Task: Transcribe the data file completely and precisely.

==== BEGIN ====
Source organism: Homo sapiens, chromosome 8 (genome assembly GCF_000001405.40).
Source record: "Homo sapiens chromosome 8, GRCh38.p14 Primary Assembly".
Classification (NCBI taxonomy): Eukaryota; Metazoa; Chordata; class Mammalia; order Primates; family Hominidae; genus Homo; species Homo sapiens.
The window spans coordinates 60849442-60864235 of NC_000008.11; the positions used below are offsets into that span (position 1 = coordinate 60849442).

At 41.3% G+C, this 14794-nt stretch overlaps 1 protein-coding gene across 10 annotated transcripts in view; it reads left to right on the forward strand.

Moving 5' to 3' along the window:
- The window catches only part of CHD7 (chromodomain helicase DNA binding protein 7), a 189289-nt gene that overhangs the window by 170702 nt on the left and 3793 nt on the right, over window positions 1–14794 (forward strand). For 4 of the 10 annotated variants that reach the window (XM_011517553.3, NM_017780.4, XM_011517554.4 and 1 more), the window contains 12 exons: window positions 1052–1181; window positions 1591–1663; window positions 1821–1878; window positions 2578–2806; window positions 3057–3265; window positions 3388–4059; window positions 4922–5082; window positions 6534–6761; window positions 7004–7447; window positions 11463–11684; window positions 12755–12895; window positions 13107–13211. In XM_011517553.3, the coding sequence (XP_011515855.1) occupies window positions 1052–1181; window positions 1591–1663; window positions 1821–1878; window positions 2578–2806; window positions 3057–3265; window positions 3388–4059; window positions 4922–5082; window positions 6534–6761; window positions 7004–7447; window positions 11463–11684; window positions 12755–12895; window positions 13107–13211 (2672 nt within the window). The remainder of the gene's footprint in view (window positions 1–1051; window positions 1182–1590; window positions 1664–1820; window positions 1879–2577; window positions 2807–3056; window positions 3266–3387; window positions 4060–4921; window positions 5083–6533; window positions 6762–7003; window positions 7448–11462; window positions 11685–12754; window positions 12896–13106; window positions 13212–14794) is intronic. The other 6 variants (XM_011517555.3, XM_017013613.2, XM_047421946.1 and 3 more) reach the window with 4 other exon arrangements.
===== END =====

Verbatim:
Source organism: Homo sapiens, chromosome 8 (genome assembly GCF_000001405.40).
Source record: "Homo sapiens chromosome 8, GRCh38.p14 Primary Assembly".
Classification (NCBI taxonomy): Eukaryota; Metazoa; Chordata; class Mammalia; order Primates; family Hominidae; genus Homo; species Homo sapiens.
The window spans coordinates 60849442-60864235 of NC_000008.11; the positions used below are offsets into that span (position 1 = coordinate 60849442).

At 41.3% G+C, this 14794-nt stretch overlaps 1 protein-coding gene across 10 annotated transcripts in view; it reads left to right on the forward strand.

Moving 5' to 3' along the window:
- The window catches only part of CHD7 (chromodomain helicase DNA binding protein 7), a 189289-nt gene that overhangs the window by 170702 nt on the left and 3793 nt on the right, over window positions 1–14794 (forward strand). For 4 of the 10 annotated variants that reach the window (XM_011517553.3, NM_017780.4, XM_011517554.4 and 1 more), the window contains 12 exons: window positions 1052–1181; window positions 1591–1663; window positions 1821–1878; window positions 2578–2806; window positions 3057–3265; window positions 3388–4059; window positions 4922–5082; window positions 6534–6761; window positions 7004–7447; window positions 11463–11684; window positions 12755–12895; window positions 13107–13211. In XM_011517553.3, the coding sequence (XP_011515855.1) occupies window positions 1052–1181; window positions 1591–1663; window positions 1821–1878; window positions 2578–2806; window positions 3057–3265; window positions 3388–4059; window positions 4922–5082; window positions 6534–6761; window positions 7004–7447; window positions 11463–11684; window positions 12755–12895; window positions 13107–13211 (2672 nt within the window). The remainder of the gene's footprint in view (window positions 1–1051; window positions 1182–1590; window positions 1664–1820; window positions 1879–2577; window positions 2807–3056; window positions 3266–3387; window positions 4060–4921; window positions 5083–6533; window positions 6762–7003; window positions 7448–11462; window positions 11685–12754; window positions 12896–13106; window positions 13212–14794) is intronic. The other 6 variants (XM_011517555.3, XM_017013613.2, XM_047421946.1 and 3 more) reach the window with 4 other exon arrangements.